Can We Take Existentialism Seriously? Tony Hancock and The Rebel (1961)

Activity: Academic talk or presentation typesInvited talk


Abstract Existentialism fell out of academic fashion in the 1970s, arguably due to the sense that this philosophy encouraged a crass individualism that could be mobilised to support the introduction of neoliberal economic and political models around the world. Film theory was taking its ideological and neo-Marxist turn around the same time and its roots in Existentialist thought became increasingly embarrassing. At least, that's part of the hypothesis that I am developing in a new project on film and Existentialism. In this talk, I will consider the parodic presentation of Existentialism in Robert Day's 1961 comedy The Rebel, starring the radio star Tony Hancock (perhaps now best remembered for Hancock's Half Hour and committing suicide in 1968). I would like to explore here what we might be able to find of value in Existentialism and to begin to uncover a hidden history of film theory and film-philosophy that might be coming back into style once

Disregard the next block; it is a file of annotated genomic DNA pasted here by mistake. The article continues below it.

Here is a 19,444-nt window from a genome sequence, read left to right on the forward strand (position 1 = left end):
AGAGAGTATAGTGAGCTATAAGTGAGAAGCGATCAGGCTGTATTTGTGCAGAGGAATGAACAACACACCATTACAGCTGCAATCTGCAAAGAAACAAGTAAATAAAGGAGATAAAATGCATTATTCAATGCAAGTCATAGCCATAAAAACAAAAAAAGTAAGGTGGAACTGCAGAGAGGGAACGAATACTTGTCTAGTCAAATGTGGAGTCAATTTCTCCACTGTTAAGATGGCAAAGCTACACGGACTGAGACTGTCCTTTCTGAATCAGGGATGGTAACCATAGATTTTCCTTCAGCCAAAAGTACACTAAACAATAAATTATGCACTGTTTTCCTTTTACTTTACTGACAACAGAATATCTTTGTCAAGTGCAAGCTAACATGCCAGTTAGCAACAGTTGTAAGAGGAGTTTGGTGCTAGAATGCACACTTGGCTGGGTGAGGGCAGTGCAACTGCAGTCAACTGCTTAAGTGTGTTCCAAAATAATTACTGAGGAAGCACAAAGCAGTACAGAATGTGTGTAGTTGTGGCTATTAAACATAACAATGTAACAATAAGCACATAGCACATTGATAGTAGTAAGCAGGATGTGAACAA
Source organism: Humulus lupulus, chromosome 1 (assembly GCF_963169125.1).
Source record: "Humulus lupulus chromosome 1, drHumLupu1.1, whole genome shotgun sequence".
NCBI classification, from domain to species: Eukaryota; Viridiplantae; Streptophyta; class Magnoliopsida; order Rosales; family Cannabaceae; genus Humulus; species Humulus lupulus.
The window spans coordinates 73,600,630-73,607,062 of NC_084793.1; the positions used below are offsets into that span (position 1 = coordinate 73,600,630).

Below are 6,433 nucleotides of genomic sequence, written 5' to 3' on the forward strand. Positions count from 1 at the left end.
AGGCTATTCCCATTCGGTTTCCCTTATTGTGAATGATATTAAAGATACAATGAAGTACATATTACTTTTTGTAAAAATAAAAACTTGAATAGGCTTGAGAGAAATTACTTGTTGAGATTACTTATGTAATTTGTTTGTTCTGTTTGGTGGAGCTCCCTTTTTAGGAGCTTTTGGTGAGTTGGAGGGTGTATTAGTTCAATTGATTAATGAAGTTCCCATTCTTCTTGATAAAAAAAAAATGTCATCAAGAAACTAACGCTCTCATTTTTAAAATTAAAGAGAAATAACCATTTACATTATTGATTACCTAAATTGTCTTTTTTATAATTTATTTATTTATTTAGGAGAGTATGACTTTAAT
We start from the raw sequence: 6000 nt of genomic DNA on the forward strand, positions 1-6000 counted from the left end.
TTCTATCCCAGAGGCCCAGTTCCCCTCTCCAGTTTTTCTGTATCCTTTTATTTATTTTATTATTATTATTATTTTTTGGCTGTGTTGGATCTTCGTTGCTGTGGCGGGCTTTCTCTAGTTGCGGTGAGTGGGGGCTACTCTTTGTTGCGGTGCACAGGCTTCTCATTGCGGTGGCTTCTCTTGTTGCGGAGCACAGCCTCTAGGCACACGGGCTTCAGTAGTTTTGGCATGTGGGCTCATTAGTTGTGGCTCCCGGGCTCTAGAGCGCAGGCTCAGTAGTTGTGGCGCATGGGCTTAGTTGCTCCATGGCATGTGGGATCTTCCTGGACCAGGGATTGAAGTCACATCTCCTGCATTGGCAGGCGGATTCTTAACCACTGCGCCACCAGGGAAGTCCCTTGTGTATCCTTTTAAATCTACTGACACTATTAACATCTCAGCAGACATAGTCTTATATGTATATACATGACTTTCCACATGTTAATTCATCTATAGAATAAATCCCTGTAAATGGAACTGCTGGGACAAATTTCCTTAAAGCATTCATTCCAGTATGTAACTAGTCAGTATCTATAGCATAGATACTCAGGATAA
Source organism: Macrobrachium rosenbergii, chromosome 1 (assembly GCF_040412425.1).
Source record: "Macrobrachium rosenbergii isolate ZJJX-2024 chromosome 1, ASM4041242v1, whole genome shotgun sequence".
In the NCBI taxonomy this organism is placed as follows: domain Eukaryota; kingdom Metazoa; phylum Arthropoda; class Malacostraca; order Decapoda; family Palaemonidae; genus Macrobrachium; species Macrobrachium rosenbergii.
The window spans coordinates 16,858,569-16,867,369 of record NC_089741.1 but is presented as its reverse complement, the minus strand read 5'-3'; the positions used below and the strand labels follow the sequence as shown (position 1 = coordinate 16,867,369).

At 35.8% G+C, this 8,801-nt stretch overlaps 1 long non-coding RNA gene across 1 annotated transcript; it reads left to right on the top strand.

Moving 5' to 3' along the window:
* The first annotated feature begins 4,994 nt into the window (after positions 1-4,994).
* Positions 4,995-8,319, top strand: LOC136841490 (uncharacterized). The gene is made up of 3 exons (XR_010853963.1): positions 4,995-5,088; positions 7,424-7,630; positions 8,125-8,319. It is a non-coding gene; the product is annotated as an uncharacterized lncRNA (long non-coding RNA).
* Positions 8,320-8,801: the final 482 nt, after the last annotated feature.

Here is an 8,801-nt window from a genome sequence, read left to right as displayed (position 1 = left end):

Period2 Nov 2022
Held atEdinburgh Napier University, United Kingdom
Degree of RecognitionNational


  • Existentialism
  • Film-Philosophy
  • Film Theory
  • Comedy
  • Suicide
  • Television